Yesterday the comic book world lost an icon with the passing of Stan Lee. As you know, Lee was the co-creator of Spider-Man, one of the biggest superheroes of all time. For fun, I decided to take a look to see what the most valuable Spider-Man comic books are.
A big part of every D23 convention is the Disney Legends Awards, where the company honors its own, celebrating artists and executives who have made major contributions to the Walt Disney Company. This year’s honorees include Oprah Winfrey, Mark Hamill, and the late Carrie Fisher. The Marvel portion of the event honored two of the comics company’s most important creators: Writer and editor Stan Lee and artist Jack Kirby. Kirby passed away in 1994, so his son accepted his award on his behalf, but Stan “The Man” was on hand to accept his Disney Legends honor. He gave a great speech, and a very emotional one as well.
The Hollywood Reporter recently unearthed a vintage interview with comics giant Stan Lee from back in 1977, and on the occasion of Spider-Man: Homecoming’s release, they’ve decided to share some of its contents with the public. And if I may editorialize for a moment, it’s the single most relatable, humanizing media appearance the famously camera-friendly Lee has ever done. Because the unearthed truth of this Q&A is that Stan Lee did exactly what I would do — what any of us would do, really — if I was the head of Marvel Comics during the ‘70s: mess with DC all the time.
A handful of Super Bowl ads have already landed online ahead of this Sunday’s big game — it’s the usual mix of TV spots for upcoming movies like Ghost in the Shell and Transformers: The Last Knight, along with a few ads featuring familiar faces like Gal Gadot and John Malkovich promoting businesses and collecting paychecks. And then there’s Honda. Like others, their ad for this year’s Super Bowl also features several beloved celebs, but there’s something kind of unnerving about the execution.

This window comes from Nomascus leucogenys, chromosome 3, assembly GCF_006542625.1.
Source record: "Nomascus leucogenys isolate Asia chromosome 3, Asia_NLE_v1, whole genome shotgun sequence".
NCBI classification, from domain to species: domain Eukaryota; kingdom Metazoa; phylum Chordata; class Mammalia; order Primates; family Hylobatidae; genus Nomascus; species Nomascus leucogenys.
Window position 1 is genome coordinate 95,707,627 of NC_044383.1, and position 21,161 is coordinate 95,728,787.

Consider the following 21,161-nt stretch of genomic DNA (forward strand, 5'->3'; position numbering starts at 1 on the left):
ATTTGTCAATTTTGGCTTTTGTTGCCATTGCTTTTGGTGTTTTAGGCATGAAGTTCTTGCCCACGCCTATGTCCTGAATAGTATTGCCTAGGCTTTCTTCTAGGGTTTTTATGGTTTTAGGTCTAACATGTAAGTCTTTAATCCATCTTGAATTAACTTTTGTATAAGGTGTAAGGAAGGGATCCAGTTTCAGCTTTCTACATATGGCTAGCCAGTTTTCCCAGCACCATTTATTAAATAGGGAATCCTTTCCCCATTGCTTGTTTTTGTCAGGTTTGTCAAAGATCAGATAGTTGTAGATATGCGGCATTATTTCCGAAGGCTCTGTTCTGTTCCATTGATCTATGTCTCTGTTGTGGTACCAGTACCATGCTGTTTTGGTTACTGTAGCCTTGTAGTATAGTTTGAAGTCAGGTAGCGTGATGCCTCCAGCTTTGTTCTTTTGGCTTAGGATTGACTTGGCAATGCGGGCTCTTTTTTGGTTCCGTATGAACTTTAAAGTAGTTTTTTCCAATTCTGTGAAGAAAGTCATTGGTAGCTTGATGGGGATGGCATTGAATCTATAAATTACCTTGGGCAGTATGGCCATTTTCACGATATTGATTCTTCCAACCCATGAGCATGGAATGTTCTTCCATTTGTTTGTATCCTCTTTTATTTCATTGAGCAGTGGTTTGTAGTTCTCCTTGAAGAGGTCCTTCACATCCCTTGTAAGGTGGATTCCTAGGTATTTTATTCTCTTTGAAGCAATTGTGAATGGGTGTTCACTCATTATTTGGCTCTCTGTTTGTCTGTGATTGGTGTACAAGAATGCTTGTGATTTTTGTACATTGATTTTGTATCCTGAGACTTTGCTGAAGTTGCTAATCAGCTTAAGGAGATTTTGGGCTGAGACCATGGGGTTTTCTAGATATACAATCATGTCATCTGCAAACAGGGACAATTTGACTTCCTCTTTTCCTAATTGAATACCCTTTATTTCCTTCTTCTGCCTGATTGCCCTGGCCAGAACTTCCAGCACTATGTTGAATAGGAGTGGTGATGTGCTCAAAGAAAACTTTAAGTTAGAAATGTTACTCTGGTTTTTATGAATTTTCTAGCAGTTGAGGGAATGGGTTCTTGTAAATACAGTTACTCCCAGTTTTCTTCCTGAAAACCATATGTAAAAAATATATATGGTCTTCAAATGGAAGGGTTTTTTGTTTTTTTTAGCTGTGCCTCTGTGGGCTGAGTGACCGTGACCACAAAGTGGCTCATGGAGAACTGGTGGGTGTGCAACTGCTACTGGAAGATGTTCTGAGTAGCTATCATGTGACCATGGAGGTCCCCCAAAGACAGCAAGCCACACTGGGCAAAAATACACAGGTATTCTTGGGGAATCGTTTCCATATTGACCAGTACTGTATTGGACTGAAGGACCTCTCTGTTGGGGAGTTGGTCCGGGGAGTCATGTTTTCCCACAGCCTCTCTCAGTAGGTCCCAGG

For decades, Marvel has benefited greatly from having Stan Lee as the unofficial ambassador of all things comic book-related. Over the past few years, though, director James Gunn has given Lee a run for his money with his (relative) candor about the Marvel Cinematic Universe and the challenge of keeping the characters and mythology of the comic books all in a row. When Lee is finally ready to hang up his Marvel hat, Gunn might be the obvious chose to succeed him as the creative face of the company. And that makes the two of them working together on Lee’s MCU cameos just about the perfect match.
The fact that Stan Lee is guaranteed to appear in nearly every single Marvel movie is one of those small little charms of the Marvel Cinematic Universe that I hope never goes away. Sure, some people probably view it as an annoying break in the fourth wall, but it also reminds audiences that we are watching a superhero comic book movie. These movies don’t need to choose between being cartoonish and deadly serious; they can be both, often at the same time, and Stan Lee always helps drive that point home.
Stan Lee received his well-earned star on the Hollywood Walk of Fame yesterday a week after his 88th birthday. Lee, the co-creator of Spider-Man, The Hulk, and other classic Marvel comic book characters received the 2,428th star on the Hollywood landmark.